Lowering the Stigma of Mental Health

Luke Torrez, Journalism Student Contributor

I remember a time when I was an extrovert. A time where I was super outgoing, brave, and a leader. I loved to give speeches in front of my elementary school classmates and run for student council offices. I would do anything to get that back. 

Ever since fifth grade, I have gotten quieter and quieter, which admittedly wasn’t bad at first since I was a handful as a child. Then it got to a point where I found everyday tasks daunting. Raising my hand is a rare occasion now because I am scared of what the others will think of me. When people laugh in class and I don’t know why, I assume it is about me, even if I did nothing embarrassing. If my friends aren’t acting normal, I assume they’re mad at me. My mind is always occupied with thoughts like these. This isn’t to say that I don’t have good days; I have days where I am super talkative, though I still have these worries.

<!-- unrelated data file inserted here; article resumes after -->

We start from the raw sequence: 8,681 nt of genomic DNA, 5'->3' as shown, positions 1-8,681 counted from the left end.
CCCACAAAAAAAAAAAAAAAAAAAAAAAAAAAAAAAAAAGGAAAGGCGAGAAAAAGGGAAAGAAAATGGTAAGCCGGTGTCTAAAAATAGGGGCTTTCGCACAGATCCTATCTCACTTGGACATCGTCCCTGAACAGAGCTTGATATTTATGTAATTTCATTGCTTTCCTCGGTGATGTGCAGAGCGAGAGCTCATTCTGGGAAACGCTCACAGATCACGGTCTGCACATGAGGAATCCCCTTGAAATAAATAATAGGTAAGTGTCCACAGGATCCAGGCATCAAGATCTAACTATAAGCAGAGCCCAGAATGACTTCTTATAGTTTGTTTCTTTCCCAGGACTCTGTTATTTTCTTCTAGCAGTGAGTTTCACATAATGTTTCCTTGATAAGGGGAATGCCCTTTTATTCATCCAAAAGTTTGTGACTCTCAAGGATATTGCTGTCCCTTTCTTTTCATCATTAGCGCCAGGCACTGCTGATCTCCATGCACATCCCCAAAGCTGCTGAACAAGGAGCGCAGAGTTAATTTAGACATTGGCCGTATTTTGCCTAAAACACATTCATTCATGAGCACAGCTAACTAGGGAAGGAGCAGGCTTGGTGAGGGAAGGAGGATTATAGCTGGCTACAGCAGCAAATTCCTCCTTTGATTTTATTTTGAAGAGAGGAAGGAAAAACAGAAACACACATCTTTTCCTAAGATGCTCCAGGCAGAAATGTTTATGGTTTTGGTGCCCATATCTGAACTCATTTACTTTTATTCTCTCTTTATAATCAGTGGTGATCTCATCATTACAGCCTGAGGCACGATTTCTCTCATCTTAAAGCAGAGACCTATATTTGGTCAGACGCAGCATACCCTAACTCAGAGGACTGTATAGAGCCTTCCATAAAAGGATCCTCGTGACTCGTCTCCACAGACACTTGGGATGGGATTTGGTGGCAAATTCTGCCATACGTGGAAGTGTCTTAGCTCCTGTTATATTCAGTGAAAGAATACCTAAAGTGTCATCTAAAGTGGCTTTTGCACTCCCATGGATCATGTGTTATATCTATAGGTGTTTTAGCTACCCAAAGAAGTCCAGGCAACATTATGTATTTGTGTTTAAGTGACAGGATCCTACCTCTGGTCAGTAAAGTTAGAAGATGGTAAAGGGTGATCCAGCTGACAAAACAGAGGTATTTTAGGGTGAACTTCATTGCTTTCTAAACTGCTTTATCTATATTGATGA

I have not been diagnosed with anything. However, when I learned about social anxiety, I immediately related to it. In fact, these symptoms play a huge role in why I did not seek help. 

According to the National Alliance on Mental Illness, the average time between onset and diagnosis of mental illness is 8-10 years. This is a huge problem, and we need to work on lowering the stigma around mental health. It makes it terrifying for people to talk about their symptoms for many reasons. People may be afraid of their peers, afraid that they might look at them differently than they did before their diagnosis. 

I urge everyone to ask how their friends are doing. If they have something going on, listen to them. We can’t fix someone’s mental health, but we can still listen to them and support them, regardless of whether or not they have an official diagnosis. We can’t turn our back on people just because we think their problems are “childish,” because everyone’s problems are different. I hope that together we can all lower this stigma, and help those who feel afraid to open up about mental health.